Editor's note: This column is part of a series by Lakeshore residents about their experiences living through the COVID-19 pandemic.
It was the small stuff that kept me worried about COVID-19 at first.
Do I have enough toilet paper? Do I have enough food to keep me alive?
The vast number of people purchasing items from the stores caused a panic within me. I rolled along aisles cleared of the basic necessities we take for granted. I went to three stores before I found a stash of toilet paper. It was midnight, and I hit up Family Fare as workers restocked the shelves.
Lucia's birthday cake
It was a 12-pack of Charmin, which caused a different kind of panic. How can I push my wheelchair and carry a 12-pack of toilet paper along with my other purchases?
I managed. I’m a pro at problem-solving because the world is not always accommodating to someone on wheels.
Life in quarantine
COVID-19 and the stay-at-home order posed a unique situation for me. I may use a wheelchair full-time, but I have a very active and independent lifestyle. I live independently, work, drive, and, when I don’t want to bother with Shipt, shop for myself.
I’ve always used hand sanitizer and washed my hands regularly. As a person who uses a wheelchair, my hands are always exposed. But as the virus spread, so did the need to constantly wash our hands and keep our distance.
Quarantine started for me on Friday, March 13, 2020. Somewhat out of fear, but also because my employer allowed me to work from home. It made my decision to limit my exposure much easier. I have severe asthma and am physically disabled, which puts me in the vulnerable category.
I’m fortunate to have a job that can be done remotely. It’s kept me busy, and makes the days go by better knowing that I can still be a resource navigator for my clients at The SOURCE
. Each Monday, our team has a virtual meeting. It’s so great seeing my co-workers’ faces and helps make Lucia's Zoom birthday party
isolation less lonely.
Celebrating in solitude
As the month went on, an impending milestone birthday left me down. I was turning 40.
Leading up to March, I was already contemplating life. Were the next 40 years going to be as engaging? Was it all downhill from here? I know I was being a bit dramatic, but I suppose we all do some soul-searching at such a milestone in life. But having to celebrate it in quarantine added another layer of sadness.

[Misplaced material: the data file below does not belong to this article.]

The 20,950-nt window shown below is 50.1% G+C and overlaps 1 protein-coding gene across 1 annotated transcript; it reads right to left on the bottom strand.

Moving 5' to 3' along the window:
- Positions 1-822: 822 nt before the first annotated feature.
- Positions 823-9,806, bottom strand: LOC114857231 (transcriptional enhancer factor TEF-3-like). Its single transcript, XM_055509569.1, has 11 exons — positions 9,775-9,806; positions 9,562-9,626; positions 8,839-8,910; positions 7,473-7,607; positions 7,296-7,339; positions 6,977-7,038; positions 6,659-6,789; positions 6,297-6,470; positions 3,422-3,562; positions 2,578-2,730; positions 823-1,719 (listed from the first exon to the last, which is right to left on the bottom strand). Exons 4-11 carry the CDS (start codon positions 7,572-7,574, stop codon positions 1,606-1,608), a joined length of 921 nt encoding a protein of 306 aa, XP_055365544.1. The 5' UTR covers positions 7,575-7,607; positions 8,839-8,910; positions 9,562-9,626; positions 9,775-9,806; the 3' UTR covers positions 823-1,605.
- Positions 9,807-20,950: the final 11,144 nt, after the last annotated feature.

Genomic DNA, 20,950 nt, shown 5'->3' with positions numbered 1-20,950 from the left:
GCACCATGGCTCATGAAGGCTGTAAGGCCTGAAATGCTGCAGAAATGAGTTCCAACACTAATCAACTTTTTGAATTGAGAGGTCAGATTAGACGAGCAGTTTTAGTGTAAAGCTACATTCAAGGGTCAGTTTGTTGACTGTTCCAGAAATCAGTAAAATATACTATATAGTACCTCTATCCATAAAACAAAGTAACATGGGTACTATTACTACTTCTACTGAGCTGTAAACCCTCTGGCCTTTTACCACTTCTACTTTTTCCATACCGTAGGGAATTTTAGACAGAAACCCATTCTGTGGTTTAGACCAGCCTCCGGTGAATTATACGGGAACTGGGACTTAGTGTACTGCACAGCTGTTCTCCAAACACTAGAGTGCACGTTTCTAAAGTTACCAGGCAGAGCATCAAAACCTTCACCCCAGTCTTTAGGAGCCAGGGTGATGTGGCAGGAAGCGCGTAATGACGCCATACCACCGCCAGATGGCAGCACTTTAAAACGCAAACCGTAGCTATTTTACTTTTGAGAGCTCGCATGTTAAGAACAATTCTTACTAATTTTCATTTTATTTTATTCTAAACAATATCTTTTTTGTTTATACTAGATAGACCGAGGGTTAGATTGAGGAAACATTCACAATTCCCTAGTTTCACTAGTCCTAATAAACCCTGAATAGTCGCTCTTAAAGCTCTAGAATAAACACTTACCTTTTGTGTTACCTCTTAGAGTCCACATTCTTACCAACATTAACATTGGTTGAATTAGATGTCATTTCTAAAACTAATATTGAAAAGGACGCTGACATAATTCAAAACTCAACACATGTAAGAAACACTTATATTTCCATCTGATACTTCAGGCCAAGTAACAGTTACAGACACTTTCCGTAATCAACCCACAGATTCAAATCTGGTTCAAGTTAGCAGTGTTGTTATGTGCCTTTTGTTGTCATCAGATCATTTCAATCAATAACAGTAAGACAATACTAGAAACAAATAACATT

Yet, March 26 was unlike what I expected. I received messages, phone calls, and texts. My co-workers sent cards, which included such sweet messages. A friend dropped off a box of Little Debbie Birthday Cakes, and I received thoughtful gifts from immediate family. To top it off, a good friend hosted a virtual Zoom birthday party! She even brought me a small cake, my favorite meal (baked spaghetti pie from Hops at 84 East), and other goodies!
It was a great day, even in quarantine.
I’ve been discovering during this time to myself that I may be stuck indoors all day with little human interaction, but I am still in community. I’ve had individuals, friends, and acquaintances reach out to me and offer to go to the store. Meals have been placed at my doorstep. Friends and colleagues have called to tell me they are thinking of me.
A pair of ducks visited Lucia's condo.
It’s also given me the chance to reach out to those I care about and offer support. I’ve been sending out cards to friends, taking small drives around my condo community, and waving to my neighbors.
The other morning, I woke up to loud noises coming from my basement. I assumed the worst. As I gathered the initiative to check out the cause, almost expecting to be face to face with a masked person. I did not have to worry. I was able to get a picture of the suspects before they took off in a hurry — two ducks. Even they wanted me to know I was not alone.
Lucia Rios is a writer and disability activist. She is also a contributor to The Lakeshore.
This article is part of The Lakeshore, a new featured section of Rapid Growth focused on West Michigan's Lakeshore region. Over the coming months, Rapid Growth will be expanding to cover the complex challenges in this community by focusing on the organizations, projects, programs and individuals working to improve conditions and solve problems for their region. As the coverage continues, look for The Lakeshore publication, coming in 2020.
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